Fibrin Degradation Products

Written by Darla Burke and Erica Roth | Published on July 16, 2012
Medically Reviewed by George Krucik, MD

Fibrin Degradation Products

Fibrin degradation products (FDP) are substances that remain in your bloodstream after your body dissolves a blood clot. Clot dissolving is managed and regulated by your fibrinolytic system.

When you cut yourself, the injured blood vessel constricts to stop bleeding and promote healing. This process is called hemostatis. Platelets in your blood gather together and stick to the injury site to form a plug or clot. The formation of the plug or clot is called the clotting cascade.

Clotting, also called coagulation, at the wound site produces a mass of fibrin threads called a net that remains in place until the cut is healed. Fibrin is a protein that aids in clotting. As the cut heals, the clotting slows down. Eventually the clot breaks down and dissolves.

When the clot and fibrin net dissolve, fragments of protein are released into the body. These fragments are fibrin degradation products or FDPs. If your body is unable to dissolve a clot, you may have abnormal levels of FDPs.

Blood tests can be used to measure your level of FDPs to see if you have a clotting disorder. One specific test that determines the amount of FDPs in your blood is the fibrin degradation products test. The test is also known as the fibrin split products (FSPs) test, or the fibrin breakdown products test.

Why Is the Test Ordered?

The fibrin degradation products test may be ordered to help determine if you have the following health conditions:

The test may also be ordered if you have other clotting disorders or if your doctor believes you have disseminated intravascular coagulation (DIC). Symptoms of DIC include:

  • bleeding of the gums
  • nausea
  • vomiting
  • severe muscle pain
  • severe abdominal pain
  • a reduction in urine output

The fibrin degradation products test may also be used if you are receiving treatment for a clotting disorder. Your doctor will compare test results to determine if treatment is effective for controlling your symptoms.

How Is the Test Administered?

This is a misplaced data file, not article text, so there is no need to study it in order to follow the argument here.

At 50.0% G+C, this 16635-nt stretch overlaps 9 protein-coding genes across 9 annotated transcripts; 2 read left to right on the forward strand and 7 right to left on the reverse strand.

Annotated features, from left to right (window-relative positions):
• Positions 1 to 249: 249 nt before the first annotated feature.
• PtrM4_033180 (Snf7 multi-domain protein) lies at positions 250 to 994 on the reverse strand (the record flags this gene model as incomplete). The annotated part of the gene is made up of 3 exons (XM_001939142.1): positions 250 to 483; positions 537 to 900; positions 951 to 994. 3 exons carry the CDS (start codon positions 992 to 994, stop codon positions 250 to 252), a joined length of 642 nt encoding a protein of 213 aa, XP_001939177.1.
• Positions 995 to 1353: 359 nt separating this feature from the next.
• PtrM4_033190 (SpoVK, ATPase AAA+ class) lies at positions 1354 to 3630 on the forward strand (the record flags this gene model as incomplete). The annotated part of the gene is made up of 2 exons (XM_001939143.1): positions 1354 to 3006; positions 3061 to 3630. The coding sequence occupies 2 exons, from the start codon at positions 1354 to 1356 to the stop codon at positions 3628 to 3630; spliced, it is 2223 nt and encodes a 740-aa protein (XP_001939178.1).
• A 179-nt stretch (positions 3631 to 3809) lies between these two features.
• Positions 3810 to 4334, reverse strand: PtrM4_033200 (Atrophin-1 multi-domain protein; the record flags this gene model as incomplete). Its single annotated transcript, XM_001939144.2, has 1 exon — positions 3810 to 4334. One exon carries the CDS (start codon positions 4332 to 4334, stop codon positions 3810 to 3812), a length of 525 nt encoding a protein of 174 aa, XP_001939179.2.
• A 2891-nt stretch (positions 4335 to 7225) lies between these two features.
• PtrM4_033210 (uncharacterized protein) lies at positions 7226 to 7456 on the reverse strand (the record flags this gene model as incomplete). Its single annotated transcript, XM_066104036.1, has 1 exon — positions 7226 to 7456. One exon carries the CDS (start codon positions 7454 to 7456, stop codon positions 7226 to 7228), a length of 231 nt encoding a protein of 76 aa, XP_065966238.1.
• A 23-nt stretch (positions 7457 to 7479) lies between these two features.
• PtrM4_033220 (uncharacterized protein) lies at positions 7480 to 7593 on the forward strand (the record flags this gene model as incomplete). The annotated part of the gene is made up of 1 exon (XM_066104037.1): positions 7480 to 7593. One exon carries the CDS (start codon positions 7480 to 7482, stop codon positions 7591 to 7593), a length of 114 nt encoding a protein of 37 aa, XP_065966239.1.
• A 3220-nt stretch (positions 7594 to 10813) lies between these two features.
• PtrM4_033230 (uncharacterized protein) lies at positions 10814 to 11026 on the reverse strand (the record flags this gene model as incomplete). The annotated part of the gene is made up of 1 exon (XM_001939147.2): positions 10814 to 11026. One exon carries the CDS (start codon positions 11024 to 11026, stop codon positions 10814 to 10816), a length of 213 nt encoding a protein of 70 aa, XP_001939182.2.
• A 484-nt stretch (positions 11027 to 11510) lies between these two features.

A nurse or lab technician in a clinical setting typically administers the fibrin degradation products test. You will be required to provide a blood sample. The blood sample is commonly extracted through the arm by a needle. The blood will be collected in a tube and sent to a lab for analysis. Once the results are reported from the lab, your doctor will be able to provide you with more information about the results and what they mean.

What Are the Risks of the Test?

You may experience some discomfort when the blood sample is drawn. Needle sticks may result in pain at the injection site during the test. Following the test, you may experience pain or throbbing at the injection site.

In general, the risks of the fibrin degradation products test are minimal. These risks are common to most blood tests that are routinely performed. Potential risks for the test include:

  • difficulty obtaining a sample, resulting in multiple needle sticks
  • excessive bleeding at the needle site
  • fainting as a result of blood loss
  • the accumulation of blood under the skin, known as a hematoma
  • development of infection where the skin is broken by the needle

Preparation for the Test

Certain drugs may increase the level of FDPs in your bloodstream. Examples include:

  • barbiturates: type of sedative
  • heparin: to treat blood clots
  • streptokinase: to dissolve blood clots
  • urokinase: to dissolve blood clots

If you use any of these medications, your doctor may tell you to stop taking them before the test. Do not stop taking any medications without first talking to your doctor.

Understanding Results

Your results will depend on the laboratory completing the analysis of your sample. Talk with your doctor about your results and what they mean. Normal results for the fibrin degradation products test are less than 10 mcg/mL (micrograms per milliliter). If you have higher-than-normal FDP levels, this may indicate the presence of a clotting disorder.

A clotting disorder can be caused by a number of different health problems, including:

  • burns
  • abruption placentae (when the placenta prematurely separates from the wall of the uterus before the baby is born)
  • congenital heart disease
  • hypoxia (when the body doesn’t get enough oxygen)
  • intrauterine fetal death (when the baby dies in the womb)
  • leukemia
  • liver disease (cirrhosis)
  • renal disease (kidney disease)
  • septicemia (bacterial infection in the blood)
  • preeclampsia (high blood pressure during pregnancy)
  • thromboembolic states (when abnormal blood clots form)
  • transplant rejection (when the body’s immune system attacks an organ after a transplant)

If your fibrin degradation products level is elevated, you will need to undergo additional testing to determine what is causing your condition.

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